Indicates the percentage of  scheduling limit over a past minute.

Percent

 

Overall physical CPU used:

Indicates the CPU usage in MHz of the VMware ESX host.

Mhz

 

Reserved capacity:

Indicates the total CPU capacity that is reserved by the VMs.

Mhz

 

Time in the COSTOP state:

Indicates the percentage of time the virtual host was ready to execute commands but was waiting for the availability of multiple pCPUs as the virtual host was configured to use multiple vCPUs.

Percent

If the virtual host is unresponsive and the value of this measure is high, it may indicate that the vSphere host has limited CPU resources to simultaneously co-schedule all pCPUs. If this value is low, then any performance problems should be attributed to other issues and not to the co-scheduling of the pCPU.

Total capacity

Indicates the total CPU capacity reserved by and available for virtual machines.

MHz

 

Demand

Indicates the total amount of CPU resources that all the powered on virtual machine on the host would use if there were no CPU contention or CPU limit.

MHz

By observing the variations to this measure over time, you will be able to judge how much CPU resources the VMs really require.

Latency

Indicates the percentage of time for which the powered on virtual machines on the host are ready to run, but are not running because they have reached their maximum CPU limit setting.

Percent

A high value of this measure is a cause for concern as it indicates that the VMs on the host have been non-operational for a long time for want of CPU resources. You may want to consider increasing the CPU limits, reservations, and shares for the VMs, so as to preempt such unpleasant situations.

Swap wait

Indicates the percentage of CPU time spent waiting for swap-in.

Percent

If the value of this measure is abnormally high, then check if the host has enough memory for running all VMs.

CPU wait

Indicates the percentage of CPU time spent in wait state.

Percent

CPU wait time includes CPU swap wait time, CPU idle time, and CPU I/O wait time.

If the value of this measure is abnormally high, then you may want to check the value of the CPU swap wait time and CPU idle time measures to know on what CPU was waiting the longest - was it waiting for swapping? was it waiting for an I/O operation to complete? or was it just being idle?

Ready

Indicates the total time that the virtual machines on the host were ready, but could not get scheduled to run on the physical CPU during last measurement interval.

Percent

This metric should typically be low - generally 5% or less. If VMs wait too long to run, it can significantly affect the responsiveness of the VMs.

CPU idle

Indicates the percentage of time that the CPU spent in an idle state.

Percent

If the CPU wait time measure is abnormally high, then compare the value of this measure with that of the Swap wait measure to know where the CPU spent maximum time - waiting for swapping? in the idle state? or waiting for an I/O operation?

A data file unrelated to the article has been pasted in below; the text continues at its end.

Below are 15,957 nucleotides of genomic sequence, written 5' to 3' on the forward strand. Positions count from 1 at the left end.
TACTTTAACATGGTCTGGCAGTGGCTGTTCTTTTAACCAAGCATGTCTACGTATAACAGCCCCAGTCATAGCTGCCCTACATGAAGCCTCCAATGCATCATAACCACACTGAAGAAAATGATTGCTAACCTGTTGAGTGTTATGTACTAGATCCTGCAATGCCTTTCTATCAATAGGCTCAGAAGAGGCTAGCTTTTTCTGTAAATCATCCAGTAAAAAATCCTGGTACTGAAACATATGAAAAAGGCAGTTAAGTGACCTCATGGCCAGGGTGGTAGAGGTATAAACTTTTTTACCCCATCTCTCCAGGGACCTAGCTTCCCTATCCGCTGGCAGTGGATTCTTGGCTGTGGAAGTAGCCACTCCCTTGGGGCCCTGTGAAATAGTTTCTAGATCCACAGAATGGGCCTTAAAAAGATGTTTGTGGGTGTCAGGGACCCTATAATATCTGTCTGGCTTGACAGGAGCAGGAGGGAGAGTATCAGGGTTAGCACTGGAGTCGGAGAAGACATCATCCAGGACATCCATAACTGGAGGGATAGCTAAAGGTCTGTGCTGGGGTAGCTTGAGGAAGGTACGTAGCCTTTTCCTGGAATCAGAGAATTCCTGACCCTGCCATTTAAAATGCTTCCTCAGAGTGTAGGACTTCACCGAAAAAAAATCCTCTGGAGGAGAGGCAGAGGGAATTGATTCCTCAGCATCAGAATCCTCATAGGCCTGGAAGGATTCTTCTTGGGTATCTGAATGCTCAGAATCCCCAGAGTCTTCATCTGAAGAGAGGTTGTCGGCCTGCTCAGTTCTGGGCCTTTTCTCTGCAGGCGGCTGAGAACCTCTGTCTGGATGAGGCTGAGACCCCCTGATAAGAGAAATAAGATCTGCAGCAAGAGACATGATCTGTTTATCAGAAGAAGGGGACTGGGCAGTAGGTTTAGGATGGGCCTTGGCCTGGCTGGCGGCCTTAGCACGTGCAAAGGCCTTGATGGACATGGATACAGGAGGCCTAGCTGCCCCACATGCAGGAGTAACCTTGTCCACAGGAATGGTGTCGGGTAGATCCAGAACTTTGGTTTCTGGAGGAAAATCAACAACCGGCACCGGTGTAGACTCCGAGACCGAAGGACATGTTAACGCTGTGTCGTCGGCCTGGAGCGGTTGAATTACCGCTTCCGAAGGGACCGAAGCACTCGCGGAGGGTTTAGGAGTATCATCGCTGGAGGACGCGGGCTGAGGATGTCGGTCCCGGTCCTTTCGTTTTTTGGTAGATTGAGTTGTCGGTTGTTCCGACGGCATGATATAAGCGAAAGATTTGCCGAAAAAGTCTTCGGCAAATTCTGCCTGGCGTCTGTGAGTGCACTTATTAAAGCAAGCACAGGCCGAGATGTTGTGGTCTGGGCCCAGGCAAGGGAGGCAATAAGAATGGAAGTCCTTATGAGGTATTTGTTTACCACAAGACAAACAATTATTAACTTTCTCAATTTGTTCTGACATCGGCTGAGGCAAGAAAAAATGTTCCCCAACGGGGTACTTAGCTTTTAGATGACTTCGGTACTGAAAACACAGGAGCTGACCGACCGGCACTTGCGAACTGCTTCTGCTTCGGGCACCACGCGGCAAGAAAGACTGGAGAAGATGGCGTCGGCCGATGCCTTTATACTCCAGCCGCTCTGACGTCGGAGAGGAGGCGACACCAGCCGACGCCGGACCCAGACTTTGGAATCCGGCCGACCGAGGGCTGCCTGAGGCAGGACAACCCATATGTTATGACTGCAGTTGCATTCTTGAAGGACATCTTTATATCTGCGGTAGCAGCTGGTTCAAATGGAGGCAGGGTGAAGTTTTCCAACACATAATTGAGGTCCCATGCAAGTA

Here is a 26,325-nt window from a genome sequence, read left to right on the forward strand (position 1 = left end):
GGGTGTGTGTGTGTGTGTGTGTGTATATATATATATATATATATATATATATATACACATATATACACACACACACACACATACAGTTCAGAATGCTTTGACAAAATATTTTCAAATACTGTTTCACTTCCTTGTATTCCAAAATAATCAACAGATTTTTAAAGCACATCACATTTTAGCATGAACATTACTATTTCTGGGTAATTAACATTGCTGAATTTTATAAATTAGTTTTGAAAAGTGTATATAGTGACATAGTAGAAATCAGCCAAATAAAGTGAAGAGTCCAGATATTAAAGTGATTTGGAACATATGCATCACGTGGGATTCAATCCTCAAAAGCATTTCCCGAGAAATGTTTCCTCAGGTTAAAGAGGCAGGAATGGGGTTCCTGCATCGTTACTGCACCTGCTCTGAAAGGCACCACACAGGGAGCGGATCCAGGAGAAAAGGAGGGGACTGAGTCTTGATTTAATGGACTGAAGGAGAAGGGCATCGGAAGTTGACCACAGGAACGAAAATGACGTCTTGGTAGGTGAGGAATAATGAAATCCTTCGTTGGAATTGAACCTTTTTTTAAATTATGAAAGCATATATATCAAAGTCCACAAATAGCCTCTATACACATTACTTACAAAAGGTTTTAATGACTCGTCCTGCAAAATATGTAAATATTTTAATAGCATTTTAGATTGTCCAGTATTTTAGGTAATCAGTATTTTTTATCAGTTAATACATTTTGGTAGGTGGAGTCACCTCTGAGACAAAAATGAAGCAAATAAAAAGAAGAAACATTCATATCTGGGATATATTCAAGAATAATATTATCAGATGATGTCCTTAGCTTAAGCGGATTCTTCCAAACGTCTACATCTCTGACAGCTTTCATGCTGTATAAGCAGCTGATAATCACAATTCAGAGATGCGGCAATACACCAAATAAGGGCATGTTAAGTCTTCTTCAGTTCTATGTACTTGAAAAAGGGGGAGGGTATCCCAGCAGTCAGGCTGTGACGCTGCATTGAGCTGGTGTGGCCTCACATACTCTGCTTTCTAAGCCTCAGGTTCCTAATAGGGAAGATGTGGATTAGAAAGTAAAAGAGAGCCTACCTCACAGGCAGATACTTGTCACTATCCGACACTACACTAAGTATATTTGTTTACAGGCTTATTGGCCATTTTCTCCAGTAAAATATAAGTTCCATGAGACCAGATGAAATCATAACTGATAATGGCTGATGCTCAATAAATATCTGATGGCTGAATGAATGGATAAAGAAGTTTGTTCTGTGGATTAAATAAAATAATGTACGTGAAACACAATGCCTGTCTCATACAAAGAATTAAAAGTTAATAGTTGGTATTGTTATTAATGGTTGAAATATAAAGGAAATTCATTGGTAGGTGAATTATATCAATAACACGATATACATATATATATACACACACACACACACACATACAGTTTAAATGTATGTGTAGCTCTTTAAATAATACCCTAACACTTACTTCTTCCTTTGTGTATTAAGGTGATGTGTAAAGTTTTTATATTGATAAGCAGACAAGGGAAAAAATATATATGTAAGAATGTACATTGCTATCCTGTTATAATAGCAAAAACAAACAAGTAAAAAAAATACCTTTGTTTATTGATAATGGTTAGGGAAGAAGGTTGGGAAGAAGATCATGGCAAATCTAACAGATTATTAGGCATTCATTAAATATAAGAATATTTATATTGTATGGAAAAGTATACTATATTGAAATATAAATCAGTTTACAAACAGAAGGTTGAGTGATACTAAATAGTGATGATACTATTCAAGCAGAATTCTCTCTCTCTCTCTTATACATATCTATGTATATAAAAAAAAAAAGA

vCPU vs pCPU utilization ratio

Indicates the ratio of the number of virtual CPUs utilized to the number of available physical CPUs.

Percent

pCPU or ‘physical’ CPU in its simplest terms refers to a physical CPU core i.e. a physical hardware execution context (HEC) if hyper-threading is unavailable or disabled. If hyperthreading has been enabled then a pCPU would consitute a logical CPU. This is because hyperthreading enables a single processor core to act like two processors i.e. logical processors. So for example, if an ESX 8-core server has hyper-threading enabled it would have 16 threads that appear as 16 logical processors and that would constitute 16 pCPUs.

As for a virtual CPU (vCPU) this refers to a virtual machine’s virtual processor and can be thought of in the same vein as the CPU in a traditional physical server. vCPUs run on pCPUs and by default, virtual machines are allocated one vCPU each. However, VMware have an add-on software module named Virtual SMP (symmetric multi-processing) that allows virtual machines to have access to more than one CPU and hence be allocated more than one vCPU.

The number of virtual machine vCPUs allocated compared to the number of physical CPU cores available is the vCPU-to-pCPU ratio. Determining this ratio will depend on the CPU utilization of the workloads.

If workloads are CPU-intensive, the vCPU-to-pCPU ratio will need to be smaller; if workloads are not CPU-intensive, the vCPU-to-pCPU ratio can be larger.

If the vCPU-to-pCPU ratio is too large - i.e., if the value of this measure is very high - it can result in high CPU Ready times. This may have a negative impact on the virtual machine's performance.

Here are some recommendations:

  • 1:1 to 3:1 - i.e., if the value of this measure varies between 100 % to 300% - it is no problem
  • 3:1 to 5:1- i.e., if the value of this measure is in the 300% - 500% range, it may begin to cause performance degradation
  • 6:1 or greater - i.e., any value that is 600% and over - is bound to cause a problem

Overall CPU core utilization

Indicates the CPU utilization of the corresponding core as a percentage during the interval.

Percent

This measure is reported only if hyper-threading is enabled.